Chasm himself has the standard Titanmaster range of movement. The ball joint in the neck offers full rotation and a slight tilt back and forth, and left and right. The joints in the arms give a decent rotation which is often hindered by the face hanging off his back. The legs have hinges in the knees and hips, but the lower legs are molded into a single piece. So basically all he can do is sit, stand, or fold up into a head.

The shoulders have a good range of movement due to the combination of the hinge and ball joint present there. The hinge allows the arms to be raised up at the shoulders past 90 degrees and the ball joint allows for full rotation and some twisting/tilting. At the elbows there is a double joint due to the transformation which helps the elbows bend to just past 90 degrees. There is also a swivel there to turn the forearms in and out which is handy. I was pleasantly surprised to find a swivel at the wrist. Too often I’ve come across a figure that could have really used a wrist swivel only to find out that there isn’t any. The wrists can turn in for the transformation, and it’s a simple thing, but the swivel really helps out with posing.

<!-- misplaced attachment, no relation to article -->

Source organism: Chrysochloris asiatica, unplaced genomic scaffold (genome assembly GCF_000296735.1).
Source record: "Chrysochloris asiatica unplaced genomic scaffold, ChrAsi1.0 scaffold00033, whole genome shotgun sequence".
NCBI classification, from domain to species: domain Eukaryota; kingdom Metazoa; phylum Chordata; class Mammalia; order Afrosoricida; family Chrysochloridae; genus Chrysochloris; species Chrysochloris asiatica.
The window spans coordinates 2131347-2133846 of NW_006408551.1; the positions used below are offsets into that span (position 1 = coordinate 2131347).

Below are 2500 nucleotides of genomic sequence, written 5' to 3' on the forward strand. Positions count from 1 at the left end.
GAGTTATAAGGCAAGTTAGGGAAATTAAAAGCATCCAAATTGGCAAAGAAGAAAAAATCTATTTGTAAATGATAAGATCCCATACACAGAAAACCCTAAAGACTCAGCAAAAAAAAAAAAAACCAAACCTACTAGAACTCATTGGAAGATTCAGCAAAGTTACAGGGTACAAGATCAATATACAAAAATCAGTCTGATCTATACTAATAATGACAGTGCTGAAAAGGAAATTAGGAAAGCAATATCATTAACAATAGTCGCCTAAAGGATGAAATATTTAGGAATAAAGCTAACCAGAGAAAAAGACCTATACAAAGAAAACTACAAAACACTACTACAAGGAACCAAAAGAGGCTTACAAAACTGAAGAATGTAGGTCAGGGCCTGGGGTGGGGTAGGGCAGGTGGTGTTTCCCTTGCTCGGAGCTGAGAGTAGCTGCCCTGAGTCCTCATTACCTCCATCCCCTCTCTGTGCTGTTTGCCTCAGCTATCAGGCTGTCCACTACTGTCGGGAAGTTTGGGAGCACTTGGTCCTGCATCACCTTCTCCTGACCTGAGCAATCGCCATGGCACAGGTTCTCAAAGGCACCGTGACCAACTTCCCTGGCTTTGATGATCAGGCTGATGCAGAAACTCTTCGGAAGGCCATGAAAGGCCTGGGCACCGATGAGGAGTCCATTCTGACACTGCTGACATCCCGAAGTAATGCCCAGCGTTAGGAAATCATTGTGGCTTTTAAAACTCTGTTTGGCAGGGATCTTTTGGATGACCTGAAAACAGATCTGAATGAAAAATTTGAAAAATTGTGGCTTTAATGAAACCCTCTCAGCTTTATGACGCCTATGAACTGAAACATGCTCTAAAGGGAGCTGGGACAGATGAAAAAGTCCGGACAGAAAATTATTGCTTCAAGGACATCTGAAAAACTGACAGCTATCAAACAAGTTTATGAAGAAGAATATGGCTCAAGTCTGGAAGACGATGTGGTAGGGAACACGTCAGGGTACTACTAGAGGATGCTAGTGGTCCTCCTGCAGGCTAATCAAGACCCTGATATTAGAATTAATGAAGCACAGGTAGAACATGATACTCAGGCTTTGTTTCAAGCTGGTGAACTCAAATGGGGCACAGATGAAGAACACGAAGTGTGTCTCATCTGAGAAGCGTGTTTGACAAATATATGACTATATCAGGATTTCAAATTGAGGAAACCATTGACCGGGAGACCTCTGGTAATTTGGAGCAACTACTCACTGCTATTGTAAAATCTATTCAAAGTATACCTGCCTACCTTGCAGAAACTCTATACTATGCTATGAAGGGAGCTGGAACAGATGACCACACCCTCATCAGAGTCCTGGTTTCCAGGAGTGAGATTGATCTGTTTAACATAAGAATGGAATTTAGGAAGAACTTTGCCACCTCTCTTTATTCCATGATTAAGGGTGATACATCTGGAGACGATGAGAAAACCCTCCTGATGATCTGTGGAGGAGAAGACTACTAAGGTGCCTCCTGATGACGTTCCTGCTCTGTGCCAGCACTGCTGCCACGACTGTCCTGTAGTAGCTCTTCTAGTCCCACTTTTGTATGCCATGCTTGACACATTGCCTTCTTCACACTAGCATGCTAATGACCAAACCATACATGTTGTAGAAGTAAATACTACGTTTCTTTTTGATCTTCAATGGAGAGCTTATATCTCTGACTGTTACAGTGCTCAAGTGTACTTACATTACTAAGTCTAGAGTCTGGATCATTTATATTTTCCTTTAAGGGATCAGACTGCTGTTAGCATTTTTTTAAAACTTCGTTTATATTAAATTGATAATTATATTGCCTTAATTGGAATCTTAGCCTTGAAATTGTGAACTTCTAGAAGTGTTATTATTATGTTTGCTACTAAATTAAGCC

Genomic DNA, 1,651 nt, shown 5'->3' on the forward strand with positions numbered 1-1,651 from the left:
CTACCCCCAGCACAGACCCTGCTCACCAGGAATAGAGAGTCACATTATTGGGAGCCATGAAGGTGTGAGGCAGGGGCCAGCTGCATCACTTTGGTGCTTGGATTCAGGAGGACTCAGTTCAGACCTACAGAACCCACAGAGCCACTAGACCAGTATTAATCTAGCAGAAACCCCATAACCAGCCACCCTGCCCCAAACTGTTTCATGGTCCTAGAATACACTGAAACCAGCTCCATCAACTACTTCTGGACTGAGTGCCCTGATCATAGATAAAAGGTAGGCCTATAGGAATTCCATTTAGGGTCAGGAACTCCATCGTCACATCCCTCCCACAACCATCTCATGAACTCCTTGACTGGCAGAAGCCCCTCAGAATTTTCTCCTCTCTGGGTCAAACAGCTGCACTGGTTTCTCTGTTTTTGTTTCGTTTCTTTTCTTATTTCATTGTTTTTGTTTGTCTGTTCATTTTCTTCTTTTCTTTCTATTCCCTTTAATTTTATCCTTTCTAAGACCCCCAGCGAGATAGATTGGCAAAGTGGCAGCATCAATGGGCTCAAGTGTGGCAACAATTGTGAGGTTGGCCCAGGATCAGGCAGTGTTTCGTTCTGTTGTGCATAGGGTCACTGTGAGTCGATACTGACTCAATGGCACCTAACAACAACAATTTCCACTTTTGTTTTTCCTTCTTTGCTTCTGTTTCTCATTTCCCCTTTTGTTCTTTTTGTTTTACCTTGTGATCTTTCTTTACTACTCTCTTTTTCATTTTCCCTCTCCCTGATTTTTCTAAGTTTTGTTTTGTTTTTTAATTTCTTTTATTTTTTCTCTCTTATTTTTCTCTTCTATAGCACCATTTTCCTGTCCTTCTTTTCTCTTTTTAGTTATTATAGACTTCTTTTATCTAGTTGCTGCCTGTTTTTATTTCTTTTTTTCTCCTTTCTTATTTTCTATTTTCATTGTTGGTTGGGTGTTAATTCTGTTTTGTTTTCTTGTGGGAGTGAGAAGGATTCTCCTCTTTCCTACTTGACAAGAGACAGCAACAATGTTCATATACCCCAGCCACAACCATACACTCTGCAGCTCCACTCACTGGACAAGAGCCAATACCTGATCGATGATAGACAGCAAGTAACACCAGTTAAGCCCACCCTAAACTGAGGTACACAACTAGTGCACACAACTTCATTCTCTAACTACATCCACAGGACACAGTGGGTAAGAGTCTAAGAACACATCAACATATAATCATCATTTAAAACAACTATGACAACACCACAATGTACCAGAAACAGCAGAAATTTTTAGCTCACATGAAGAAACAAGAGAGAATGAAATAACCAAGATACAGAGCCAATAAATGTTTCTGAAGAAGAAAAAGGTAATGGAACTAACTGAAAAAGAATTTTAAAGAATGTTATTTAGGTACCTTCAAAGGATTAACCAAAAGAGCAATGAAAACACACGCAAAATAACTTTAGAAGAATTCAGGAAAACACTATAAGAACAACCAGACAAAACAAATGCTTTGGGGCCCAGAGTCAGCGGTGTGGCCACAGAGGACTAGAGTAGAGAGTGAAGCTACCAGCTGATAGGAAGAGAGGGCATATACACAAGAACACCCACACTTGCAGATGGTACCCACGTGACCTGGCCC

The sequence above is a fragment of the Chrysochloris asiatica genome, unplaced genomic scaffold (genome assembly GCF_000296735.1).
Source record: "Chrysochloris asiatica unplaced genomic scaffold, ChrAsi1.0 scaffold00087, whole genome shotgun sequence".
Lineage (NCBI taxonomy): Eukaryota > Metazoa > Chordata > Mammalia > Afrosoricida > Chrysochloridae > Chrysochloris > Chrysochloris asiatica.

There’s no articulation at the waist, but the ball joints in the hips offer a decent range of movement. Good enough that he can do the splits in both directions. You’ll find a swivel in the thighs and a hinge at the knees that only gets about a 90 degree bend. The toes have a hinge but it’s mainly for transforming. Like some Transformers now, there are no ankle rockers. Instead the bases of the feet have been cut on an angle to facilitate a wider, or more natural stance.